The Post Office’s annual report revealed a surge in the earnings of chief executive Paula Vennells, who is currently presiding over a programme of office closures and mass redundancies. She was awarded a total reward package of £619,752 for the 2015-16 financial year – an 18.7% increase on the year before. Her package included basic pay, bonus and a £62,500 cash payment in lieu of pension. Alisdair Cameron, who joined the Post Office as chief financial officer in January 2015, received a total of £510,254 in his first full year in the job. Andy Furey, assistant secretary of the CWU communication workers’ union, said that the news “exposes the crass hypocrisy of the person at the top of this organisation. At a time when the network is in crisis, and some 2,000 Post Office workers are facing the loss of their livelihoods, it’s quite unbelievable that the most senior individual responsible for this mess has been rewarded to such an extent. Taken together, Vennells and her chief financial officer were paid a combined £1.13 million in 2015-16 — while jobs are being cut across our admin, crown network and supply chain operations and our members’ defined benefit pension scheme is being closed to future accrual.” Furey continued: “Vennells should spend more time working with this union to create a better future for all, and a bit less time counting her money.” Meanwhile, the Unite union which represents managers, accused the Post Office of “sneaking out” its annual report and accounts. On the executive pay bill, Brian Scott, Unite’s officer for the Post Office, said: “This is another example of ‘fat cats’ being rewarded for a catalogue of failure – the whole parlous state of the organisation needs to be urgently investigated by the new business secretary Greg Clark.” What are the chances of that happening?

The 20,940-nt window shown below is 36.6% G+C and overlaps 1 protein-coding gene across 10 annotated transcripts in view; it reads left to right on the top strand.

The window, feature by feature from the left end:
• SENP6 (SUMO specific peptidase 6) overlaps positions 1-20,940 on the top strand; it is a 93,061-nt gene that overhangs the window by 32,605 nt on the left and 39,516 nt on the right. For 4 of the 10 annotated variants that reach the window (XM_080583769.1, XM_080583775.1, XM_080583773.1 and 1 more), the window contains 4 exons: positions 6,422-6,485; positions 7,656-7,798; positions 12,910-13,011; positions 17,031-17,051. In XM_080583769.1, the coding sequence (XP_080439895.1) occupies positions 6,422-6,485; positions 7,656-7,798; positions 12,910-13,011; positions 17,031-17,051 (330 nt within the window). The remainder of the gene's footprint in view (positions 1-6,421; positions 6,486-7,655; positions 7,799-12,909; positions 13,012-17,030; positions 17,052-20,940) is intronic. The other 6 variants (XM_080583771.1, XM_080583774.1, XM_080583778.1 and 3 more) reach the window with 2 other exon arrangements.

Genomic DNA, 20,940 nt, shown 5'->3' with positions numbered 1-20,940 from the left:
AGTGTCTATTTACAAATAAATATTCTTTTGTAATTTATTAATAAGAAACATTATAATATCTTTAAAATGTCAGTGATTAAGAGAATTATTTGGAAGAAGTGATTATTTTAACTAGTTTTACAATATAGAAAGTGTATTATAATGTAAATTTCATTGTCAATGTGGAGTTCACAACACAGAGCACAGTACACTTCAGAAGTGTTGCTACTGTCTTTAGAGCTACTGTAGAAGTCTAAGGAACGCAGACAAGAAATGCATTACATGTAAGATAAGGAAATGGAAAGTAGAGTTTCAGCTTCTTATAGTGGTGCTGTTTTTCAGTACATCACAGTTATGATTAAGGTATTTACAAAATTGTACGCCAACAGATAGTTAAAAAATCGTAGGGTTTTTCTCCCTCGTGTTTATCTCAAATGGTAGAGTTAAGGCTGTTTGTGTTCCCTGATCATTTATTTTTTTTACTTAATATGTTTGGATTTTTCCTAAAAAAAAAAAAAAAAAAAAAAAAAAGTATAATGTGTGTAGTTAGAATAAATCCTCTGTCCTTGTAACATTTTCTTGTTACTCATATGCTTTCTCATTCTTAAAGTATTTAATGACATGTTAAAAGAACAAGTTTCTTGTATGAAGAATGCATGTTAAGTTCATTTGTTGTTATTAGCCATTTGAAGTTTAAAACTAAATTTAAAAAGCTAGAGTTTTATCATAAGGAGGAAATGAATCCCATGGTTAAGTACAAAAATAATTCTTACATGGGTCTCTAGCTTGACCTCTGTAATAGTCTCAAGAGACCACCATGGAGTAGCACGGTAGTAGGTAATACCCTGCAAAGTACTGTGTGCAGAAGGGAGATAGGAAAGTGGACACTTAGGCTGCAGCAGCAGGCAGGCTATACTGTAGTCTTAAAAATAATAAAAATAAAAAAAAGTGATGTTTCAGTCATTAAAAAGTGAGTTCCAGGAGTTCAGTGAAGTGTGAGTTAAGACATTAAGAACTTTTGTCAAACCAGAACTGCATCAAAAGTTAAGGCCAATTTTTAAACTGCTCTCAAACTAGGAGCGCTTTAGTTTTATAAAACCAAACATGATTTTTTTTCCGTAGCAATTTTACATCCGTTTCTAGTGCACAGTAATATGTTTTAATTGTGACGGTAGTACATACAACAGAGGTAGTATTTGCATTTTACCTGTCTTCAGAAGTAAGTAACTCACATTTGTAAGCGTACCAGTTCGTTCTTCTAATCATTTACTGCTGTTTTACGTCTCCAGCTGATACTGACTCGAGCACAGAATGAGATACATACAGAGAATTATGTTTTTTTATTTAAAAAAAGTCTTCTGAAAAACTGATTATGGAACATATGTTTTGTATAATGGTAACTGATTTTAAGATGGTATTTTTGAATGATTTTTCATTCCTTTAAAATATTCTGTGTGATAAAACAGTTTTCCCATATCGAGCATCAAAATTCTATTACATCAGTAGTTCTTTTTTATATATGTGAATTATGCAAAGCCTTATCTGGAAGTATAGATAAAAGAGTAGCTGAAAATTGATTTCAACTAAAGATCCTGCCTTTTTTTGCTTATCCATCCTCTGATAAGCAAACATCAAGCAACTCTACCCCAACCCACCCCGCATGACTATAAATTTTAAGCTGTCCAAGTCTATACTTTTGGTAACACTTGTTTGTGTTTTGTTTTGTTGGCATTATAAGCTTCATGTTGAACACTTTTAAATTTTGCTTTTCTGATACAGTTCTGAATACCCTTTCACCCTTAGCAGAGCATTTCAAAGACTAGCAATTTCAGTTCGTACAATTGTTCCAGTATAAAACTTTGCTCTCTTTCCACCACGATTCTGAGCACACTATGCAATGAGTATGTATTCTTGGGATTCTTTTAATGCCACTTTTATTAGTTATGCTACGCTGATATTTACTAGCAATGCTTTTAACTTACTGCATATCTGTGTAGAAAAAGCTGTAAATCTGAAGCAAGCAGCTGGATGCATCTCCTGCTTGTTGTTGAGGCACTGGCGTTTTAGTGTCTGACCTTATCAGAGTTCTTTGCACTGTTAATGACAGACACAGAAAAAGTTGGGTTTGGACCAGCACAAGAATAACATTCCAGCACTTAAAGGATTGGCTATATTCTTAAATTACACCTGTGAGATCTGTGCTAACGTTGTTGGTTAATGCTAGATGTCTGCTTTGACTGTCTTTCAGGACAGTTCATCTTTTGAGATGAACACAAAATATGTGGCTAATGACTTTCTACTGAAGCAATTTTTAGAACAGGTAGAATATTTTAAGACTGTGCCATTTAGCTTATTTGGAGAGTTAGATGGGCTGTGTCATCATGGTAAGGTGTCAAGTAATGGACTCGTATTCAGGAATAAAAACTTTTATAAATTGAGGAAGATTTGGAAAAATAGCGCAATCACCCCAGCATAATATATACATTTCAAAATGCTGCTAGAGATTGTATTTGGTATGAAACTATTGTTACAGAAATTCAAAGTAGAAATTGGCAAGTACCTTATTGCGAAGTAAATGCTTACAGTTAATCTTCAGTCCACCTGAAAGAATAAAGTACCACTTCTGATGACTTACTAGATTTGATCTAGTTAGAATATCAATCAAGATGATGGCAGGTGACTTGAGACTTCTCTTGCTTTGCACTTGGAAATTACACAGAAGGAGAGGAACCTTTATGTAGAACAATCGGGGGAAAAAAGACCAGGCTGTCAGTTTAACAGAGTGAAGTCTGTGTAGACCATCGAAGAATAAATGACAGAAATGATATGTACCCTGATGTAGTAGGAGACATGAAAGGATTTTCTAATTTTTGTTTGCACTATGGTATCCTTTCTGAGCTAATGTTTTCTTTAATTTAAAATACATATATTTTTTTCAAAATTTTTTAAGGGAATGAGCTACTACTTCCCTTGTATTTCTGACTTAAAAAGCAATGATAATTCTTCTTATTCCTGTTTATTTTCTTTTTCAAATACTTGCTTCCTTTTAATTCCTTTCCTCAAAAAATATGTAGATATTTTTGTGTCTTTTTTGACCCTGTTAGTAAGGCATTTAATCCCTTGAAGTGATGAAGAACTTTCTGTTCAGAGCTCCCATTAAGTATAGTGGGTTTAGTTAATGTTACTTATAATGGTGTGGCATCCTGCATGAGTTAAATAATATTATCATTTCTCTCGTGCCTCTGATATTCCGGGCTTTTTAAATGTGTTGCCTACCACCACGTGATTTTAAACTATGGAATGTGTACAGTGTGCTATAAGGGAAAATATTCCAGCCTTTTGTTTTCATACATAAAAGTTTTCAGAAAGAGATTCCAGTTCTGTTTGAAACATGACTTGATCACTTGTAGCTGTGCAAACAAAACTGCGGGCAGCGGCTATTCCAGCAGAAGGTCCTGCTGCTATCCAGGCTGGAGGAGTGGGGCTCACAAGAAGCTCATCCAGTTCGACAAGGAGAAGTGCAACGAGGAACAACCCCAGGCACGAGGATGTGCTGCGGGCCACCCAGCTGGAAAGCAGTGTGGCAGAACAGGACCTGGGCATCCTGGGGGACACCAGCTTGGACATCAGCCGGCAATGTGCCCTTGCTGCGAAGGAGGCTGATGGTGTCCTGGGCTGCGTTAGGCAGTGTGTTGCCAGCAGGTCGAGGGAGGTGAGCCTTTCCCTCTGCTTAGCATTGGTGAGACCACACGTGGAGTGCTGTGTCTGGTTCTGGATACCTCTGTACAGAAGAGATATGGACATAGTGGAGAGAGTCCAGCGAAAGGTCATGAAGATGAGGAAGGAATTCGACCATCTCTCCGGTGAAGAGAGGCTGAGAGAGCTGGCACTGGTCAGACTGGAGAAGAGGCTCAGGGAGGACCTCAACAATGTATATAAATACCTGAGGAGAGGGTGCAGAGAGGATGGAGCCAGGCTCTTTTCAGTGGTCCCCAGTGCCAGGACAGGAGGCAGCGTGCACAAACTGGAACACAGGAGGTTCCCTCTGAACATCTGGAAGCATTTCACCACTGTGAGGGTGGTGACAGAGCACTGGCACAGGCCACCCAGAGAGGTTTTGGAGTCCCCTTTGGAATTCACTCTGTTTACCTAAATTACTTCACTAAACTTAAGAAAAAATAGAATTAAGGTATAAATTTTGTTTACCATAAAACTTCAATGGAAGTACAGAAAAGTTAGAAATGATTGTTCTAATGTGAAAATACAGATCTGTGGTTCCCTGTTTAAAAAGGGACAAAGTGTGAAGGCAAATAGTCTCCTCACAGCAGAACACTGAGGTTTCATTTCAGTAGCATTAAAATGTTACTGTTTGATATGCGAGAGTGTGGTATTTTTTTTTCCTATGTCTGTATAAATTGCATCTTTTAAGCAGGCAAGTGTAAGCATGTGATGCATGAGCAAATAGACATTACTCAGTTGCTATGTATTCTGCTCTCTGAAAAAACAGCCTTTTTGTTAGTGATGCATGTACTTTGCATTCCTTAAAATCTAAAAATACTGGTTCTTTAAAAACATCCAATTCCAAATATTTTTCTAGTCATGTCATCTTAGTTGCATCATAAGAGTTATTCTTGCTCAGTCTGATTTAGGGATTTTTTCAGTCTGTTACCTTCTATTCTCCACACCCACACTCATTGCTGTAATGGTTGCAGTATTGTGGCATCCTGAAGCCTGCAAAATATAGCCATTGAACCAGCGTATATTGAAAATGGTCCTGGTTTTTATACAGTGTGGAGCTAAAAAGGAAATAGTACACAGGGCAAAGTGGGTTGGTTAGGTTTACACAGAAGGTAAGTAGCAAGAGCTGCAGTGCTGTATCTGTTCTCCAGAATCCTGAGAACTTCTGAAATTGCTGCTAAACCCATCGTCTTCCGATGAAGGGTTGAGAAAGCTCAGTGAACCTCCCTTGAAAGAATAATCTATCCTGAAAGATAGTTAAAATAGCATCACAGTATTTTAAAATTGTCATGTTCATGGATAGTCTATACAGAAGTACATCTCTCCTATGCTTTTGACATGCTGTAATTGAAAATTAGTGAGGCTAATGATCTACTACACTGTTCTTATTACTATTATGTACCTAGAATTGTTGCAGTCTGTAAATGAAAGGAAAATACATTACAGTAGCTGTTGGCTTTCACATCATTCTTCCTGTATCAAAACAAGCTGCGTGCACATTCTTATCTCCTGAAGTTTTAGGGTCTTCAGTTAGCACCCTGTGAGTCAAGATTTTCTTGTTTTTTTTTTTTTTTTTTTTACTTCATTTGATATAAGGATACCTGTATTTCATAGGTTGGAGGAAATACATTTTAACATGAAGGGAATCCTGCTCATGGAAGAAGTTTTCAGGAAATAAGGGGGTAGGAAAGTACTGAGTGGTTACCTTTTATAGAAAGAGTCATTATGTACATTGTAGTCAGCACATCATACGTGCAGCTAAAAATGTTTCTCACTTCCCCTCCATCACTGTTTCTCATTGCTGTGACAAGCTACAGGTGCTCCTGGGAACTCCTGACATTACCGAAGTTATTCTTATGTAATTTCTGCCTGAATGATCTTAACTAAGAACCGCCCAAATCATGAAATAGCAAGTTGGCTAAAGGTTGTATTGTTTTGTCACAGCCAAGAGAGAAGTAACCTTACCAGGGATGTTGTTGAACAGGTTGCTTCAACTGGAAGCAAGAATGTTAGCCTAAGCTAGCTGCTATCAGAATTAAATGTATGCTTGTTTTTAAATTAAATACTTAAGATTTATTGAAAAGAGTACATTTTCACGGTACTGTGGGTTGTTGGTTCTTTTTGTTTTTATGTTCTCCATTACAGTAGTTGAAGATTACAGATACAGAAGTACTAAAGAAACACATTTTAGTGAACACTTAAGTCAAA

Austerity fuels the gravy trains
The Arvato UK Outsourcing Index has revealed the value of outsourcing contracts signed by councils in the first six months of this year increased by 84% to £684.9 million, with IT deals representing the largest proportion of outsourcing deals (61%). That was despite a decrease in the value of public sector spending to £1.6 billion. The research also recorded a 50% increase in the number of deals procured by local authorities (from 12 to 18) between January and June, compared with the same period last year. In other words, the gravy train enjoyed by private companies due to “austerity” cuts is trundling along nicely.
Scrooge employers stung
Almost 200 employers that failed to pay their workers the statutory National Minimum Wage have been publicly named and shamed. Between them, they owed £465,291. The defaulters included football clubs, hotels, care homes and hairdressers. All of the money owed has been paid back to workers. The largest sum owed was £99,542 to 30 workers employed by the family run, Italian restaurant San Lorenzo, based in south west London. The arrears owed equates to £3,318 a worker. The unisex hairdressing salon chain,Regis UK, Coventry, the UK arm of the US firm Regis Corporation, owed £25,700 to 604 workers. The chain had a turnover of £73 million in 2015, and one unnamed director of had a remuneration package of £201,000 in the year to June 2015. Cleaning group Interserve FS (UK), with a turnover of £367 million, part of Interserve plc, a London Stock Exchange quoted company, oowed £894 to four workers. Championship football side Brighton and Hove Albion owed £2,862 to one worker and League Two team Blackpool owed £518 to one worker